In life, you need a little bit of luck. You need a spark, something that just goes right, or someone that brings goodness your way. Yesterday, I received some heartbreaking news about the person that has brought me luck all my life. Although, I write this prematurely awaiting the outcome, I am hoping that she still has a little bit of luck on her side. In the meantime, I want to share the mindset of my great-grandmother, "Mammo". She has inspired and driven my strength all of my life.
The backbone, the anchor, of my family has always been Mammo. She has pulled everyone in the family out of the fire at some point, and truly worked her finger to the bone to provide for not just her own fourteen children, but for every child and every adult who needed her. Self-sacrifice has never been more illustrated than by the dedication and loyalty Mammo put into being a WOMAN of all trades: mother, grandparent, sister, aunt, friend, bread-winner- name any role a woman can play in her lifetime, and I guarantee she's played the part. Not only did she play them, she has been the Meryl Streep, the leading lady and standout act, in all the many stages of her life.
Not many people can accept hardships and mistreatment with the type of even-temperment Mammo has. When I was younger, she and I would walk to the grocery store to buy groceries when she couldn't find a ride. Even though we were walking anywhere from a half of a mile to a mile, she'd always put herself together. She had pride and integrity about what she stood for and representing her family. We'd come out of the grocery store with bags of groceries as if we had a car waiting outside. Twenty plastic bags in hand, we'd split them and head back home. On those trips to the grocery store,I never once heard her complain; never once saw her breakdown; she didn't miss a beat. All to ensure that her family had food on the table.
I learned so much about people on those walks to the store. About the people that would pass us, wave, but never stop to offer a ride; about the people that had the time to take her to the store, but never came through. Despite it all, she waved at all the passerby's and she still tolerated the relationships and presence of the ones that never came through.
I learned something very valuable from my experiences of those walks. I learned that there are many kinds of people in this world, and very few like Mammo. The quality that I internalized from watching her on those days was her gracefulness in the face of humility. She never let on that she felt any kind of pain or dissatisfaction by the things she couldn't control. She couldn't control the actions of others, so she moved forward; she didn't pout, give-up, or strain herself with worry over those variables. She found a way to "get it done"; whatever it was that needed to be taken care of she did it. And never once did she wrinkle her dress stumping through life's muddy water.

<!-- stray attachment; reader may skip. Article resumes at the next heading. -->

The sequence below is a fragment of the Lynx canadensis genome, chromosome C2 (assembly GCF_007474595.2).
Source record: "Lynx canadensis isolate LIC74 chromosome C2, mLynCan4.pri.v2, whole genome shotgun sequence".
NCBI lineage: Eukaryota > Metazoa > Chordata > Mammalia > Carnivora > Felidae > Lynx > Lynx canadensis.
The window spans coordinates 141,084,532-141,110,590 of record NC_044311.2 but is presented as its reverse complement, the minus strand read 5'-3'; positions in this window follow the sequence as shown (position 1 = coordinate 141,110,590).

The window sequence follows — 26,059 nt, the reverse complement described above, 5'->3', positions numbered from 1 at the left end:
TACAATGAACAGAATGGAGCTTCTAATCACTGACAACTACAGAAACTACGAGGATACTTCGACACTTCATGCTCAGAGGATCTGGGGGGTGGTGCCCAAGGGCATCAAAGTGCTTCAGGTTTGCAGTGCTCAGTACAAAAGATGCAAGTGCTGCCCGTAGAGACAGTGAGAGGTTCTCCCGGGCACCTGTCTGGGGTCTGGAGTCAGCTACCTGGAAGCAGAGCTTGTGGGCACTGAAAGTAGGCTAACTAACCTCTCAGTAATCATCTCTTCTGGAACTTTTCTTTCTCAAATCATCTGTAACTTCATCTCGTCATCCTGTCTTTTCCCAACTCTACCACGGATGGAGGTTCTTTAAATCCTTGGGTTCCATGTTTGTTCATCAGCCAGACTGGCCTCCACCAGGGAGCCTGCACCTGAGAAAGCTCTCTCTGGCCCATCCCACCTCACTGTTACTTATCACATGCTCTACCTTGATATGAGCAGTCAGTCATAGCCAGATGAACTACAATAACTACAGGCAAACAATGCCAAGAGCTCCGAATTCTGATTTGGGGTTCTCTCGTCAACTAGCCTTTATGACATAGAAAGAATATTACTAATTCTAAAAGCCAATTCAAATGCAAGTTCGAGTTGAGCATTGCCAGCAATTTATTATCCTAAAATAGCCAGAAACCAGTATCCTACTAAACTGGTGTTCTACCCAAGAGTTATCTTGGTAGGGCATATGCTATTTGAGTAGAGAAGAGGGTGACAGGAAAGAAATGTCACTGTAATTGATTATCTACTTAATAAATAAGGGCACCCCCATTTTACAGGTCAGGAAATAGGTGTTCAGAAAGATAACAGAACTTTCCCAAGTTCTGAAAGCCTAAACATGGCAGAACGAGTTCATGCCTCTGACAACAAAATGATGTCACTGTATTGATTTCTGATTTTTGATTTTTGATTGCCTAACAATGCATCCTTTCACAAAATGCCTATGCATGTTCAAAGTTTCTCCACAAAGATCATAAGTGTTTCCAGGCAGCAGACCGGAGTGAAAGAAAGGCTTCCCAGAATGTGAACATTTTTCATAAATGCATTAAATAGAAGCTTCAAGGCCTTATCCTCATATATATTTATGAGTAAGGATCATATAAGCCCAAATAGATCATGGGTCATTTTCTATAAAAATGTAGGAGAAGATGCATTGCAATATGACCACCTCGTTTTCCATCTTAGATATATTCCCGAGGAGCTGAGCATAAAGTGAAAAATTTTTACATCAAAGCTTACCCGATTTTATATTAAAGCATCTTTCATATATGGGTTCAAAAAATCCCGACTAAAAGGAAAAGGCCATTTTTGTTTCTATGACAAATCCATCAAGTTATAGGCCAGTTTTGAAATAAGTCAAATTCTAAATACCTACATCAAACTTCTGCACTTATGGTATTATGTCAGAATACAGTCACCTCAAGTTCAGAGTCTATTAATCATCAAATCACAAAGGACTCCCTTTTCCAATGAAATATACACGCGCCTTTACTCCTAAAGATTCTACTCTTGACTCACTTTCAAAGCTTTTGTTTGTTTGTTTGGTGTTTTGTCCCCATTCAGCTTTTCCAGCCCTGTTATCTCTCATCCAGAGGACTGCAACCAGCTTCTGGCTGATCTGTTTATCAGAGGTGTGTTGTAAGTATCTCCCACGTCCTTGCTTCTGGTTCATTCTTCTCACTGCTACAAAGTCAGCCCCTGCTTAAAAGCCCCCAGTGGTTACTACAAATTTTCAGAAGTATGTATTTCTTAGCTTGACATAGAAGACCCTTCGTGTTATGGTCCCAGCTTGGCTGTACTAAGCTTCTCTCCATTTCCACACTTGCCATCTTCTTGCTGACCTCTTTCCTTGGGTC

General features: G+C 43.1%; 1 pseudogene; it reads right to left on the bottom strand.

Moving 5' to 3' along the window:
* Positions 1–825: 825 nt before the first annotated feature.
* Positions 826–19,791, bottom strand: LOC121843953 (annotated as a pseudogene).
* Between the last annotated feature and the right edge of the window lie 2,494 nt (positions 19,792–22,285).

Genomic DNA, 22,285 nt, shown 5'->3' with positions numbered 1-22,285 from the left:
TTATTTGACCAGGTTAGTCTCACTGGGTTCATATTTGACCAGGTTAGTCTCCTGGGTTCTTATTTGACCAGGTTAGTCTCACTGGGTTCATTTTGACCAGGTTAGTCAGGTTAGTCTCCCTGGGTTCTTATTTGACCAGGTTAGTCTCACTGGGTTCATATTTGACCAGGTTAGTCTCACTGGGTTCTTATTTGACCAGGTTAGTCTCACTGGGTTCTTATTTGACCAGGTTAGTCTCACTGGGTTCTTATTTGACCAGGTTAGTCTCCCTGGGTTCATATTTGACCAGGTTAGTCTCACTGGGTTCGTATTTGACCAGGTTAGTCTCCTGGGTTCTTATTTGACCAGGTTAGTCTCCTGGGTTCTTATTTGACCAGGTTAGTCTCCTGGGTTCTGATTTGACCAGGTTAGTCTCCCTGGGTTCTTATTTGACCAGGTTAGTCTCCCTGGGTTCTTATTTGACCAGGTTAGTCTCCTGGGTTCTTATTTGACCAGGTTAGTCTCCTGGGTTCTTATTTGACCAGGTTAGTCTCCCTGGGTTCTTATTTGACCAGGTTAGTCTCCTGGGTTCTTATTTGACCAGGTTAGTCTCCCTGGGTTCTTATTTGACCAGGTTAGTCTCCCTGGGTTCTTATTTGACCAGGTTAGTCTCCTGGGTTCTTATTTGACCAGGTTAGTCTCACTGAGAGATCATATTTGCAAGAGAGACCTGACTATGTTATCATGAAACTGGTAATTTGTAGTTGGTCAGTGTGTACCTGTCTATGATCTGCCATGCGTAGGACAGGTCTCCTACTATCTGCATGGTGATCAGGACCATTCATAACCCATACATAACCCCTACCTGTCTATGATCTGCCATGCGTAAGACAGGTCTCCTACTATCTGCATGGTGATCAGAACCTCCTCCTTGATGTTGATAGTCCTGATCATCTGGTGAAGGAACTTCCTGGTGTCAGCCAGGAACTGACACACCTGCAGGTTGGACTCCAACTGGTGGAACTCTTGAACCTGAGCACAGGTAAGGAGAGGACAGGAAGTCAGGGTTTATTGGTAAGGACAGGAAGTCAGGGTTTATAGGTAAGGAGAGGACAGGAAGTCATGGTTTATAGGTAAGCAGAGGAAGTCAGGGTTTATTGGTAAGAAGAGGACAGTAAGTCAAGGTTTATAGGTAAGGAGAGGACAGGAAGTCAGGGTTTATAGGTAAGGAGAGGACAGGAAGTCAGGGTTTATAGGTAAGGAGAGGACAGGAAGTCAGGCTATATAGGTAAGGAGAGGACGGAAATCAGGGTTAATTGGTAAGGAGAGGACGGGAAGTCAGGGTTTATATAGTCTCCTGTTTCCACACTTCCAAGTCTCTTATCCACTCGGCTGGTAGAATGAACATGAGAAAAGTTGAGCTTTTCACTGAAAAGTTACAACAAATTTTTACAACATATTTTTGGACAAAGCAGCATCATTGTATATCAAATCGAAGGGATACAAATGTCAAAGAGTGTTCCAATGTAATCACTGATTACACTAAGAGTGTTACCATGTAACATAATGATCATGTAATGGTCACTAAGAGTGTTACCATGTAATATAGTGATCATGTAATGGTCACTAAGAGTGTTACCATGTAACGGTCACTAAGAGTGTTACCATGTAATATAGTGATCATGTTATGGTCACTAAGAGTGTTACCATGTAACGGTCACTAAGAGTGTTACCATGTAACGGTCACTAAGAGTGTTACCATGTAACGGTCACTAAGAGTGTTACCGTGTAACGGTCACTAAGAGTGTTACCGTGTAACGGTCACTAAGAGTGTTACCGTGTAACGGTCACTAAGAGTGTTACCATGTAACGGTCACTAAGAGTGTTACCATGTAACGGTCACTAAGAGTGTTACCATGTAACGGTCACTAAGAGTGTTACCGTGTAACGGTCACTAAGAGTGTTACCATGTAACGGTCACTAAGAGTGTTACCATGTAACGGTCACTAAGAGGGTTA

Perseverance is defined as the steadfast way of doing something despite difficulty or delays in achieving success. Mammo has preservered through things in her life that would fold the average person in a day. She taught me that life is sometimes hard, but no matter what walls you face you have to find a way to leap over them. She taught me to care about the things I can control and not to concern myself with the things I couldn't. She taught me to be graceful even when grace didn't warrant the people or circumstances in my life. She taught me that sacrifice is a part of perseverance; that whatever I stand for, whatever is at the forefront of who I am, be proud of it and to be persistent in my pursuits even in the face of delays.
One day, she was having a conversation with someone about some things not going her way that day, and she said, "I'm down on my luck." After her conversation, I asked her what she meant by that. She said, "Today is just not my luckiest day, but it'll [my luck] be back up soon." It was the best thing I'd even heard anyone say about their approach to a bad day. Something so simply stated, but so powerfully inspiring.
Two years ago, I published my first book dedicated to Mammo. I dedicated Can't Cry to her because it's a story about gritty experiences of the reality of people, circumstances, and sacrifice. The underlining theme is that life can rock your boat at the snap of a finger but how you respond to it ultimately will determine how you live.
Despite what happens to Mammo in the days to come, I know that she's invested in inventing opportunities in her life. She's LIVED with a sense of urgency for the people she loves. Her pursuit of happiness has always been to persevere through all the roles of her life.
To my Mammo: Thank you for teaching me about people and the world, and most of all thank you for being the lucky charm in my life.